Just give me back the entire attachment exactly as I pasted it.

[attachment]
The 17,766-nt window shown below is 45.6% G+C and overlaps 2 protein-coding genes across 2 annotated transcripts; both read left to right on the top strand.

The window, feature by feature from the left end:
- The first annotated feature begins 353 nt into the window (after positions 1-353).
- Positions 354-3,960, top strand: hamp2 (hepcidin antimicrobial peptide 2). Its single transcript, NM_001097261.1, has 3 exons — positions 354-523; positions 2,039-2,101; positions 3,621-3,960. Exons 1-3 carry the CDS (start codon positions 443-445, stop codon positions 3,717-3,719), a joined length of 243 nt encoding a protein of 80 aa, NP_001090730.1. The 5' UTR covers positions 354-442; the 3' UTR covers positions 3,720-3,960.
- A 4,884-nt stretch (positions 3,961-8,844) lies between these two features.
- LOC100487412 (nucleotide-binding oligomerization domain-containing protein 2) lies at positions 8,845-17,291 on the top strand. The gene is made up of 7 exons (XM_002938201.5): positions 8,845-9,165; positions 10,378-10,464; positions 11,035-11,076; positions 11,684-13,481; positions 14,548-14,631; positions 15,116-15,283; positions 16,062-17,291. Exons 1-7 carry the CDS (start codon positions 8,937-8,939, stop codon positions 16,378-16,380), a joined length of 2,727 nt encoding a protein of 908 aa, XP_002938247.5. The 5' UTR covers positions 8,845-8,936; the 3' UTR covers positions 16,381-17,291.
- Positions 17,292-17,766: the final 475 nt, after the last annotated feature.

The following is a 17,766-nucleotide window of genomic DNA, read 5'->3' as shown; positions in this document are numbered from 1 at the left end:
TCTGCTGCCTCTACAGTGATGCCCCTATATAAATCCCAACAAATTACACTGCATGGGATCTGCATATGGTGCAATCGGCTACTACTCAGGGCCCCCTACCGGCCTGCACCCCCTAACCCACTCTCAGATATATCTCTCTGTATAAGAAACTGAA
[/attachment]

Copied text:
The 17,766-nt window shown below is 45.6% G+C and overlaps 2 protein-coding genes across 2 annotated transcripts; both read left to right on the top strand.

The window, feature by feature from the left end:
- The first annotated feature begins 353 nt into the window (after positions 1-353).
- Positions 354-3,960, top strand: hamp2 (hepcidin antimicrobial peptide 2). Its single transcript, NM_001097261.1, has 3 exons — positions 354-523; positions 2,039-2,101; positions 3,621-3,960. Exons 1-3 carry the CDS (start codon positions 443-445, stop codon positions 3,717-3,719), a joined length of 243 nt encoding a protein of 80 aa, NP_001090730.1. The 5' UTR covers positions 354-442; the 3' UTR covers positions 3,720-3,960.
- A 4,884-nt stretch (positions 3,961-8,844) lies between these two features.
- LOC100487412 (nucleotide-binding oligomerization domain-containing protein 2) lies at positions 8,845-17,291 on the top strand. The gene is made up of 7 exons (XM_002938201.5): positions 8,845-9,165; positions 10,378-10,464; positions 11,035-11,076; positions 11,684-13,481; positions 14,548-14,631; positions 15,116-15,283; positions 16,062-17,291. Exons 1-7 carry the CDS (start codon positions 8,937-8,939, stop codon positions 16,378-16,380), a joined length of 2,727 nt encoding a protein of 908 aa, XP_002938247.5. The 5' UTR covers positions 8,845-8,936; the 3' UTR covers positions 16,381-17,291.
- Positions 17,292-17,766: the final 475 nt, after the last annotated feature.

The following is a 17,766-nucleotide window of genomic DNA, read 5'->3' as shown; positions in this document are numbered from 1 at the left end:
TCTGCTGCCTCTACAGTGATGCCCCTATATAAATCCCAACAAATTACACTGCATGGGATCTGCATATGGTGCAATCGGCTACTACTCAGGGCCCCCTACCGGCCTGCACCCCCTAACCCACTCTCAGATATATCTCTCTGTATAAGAAACTGAA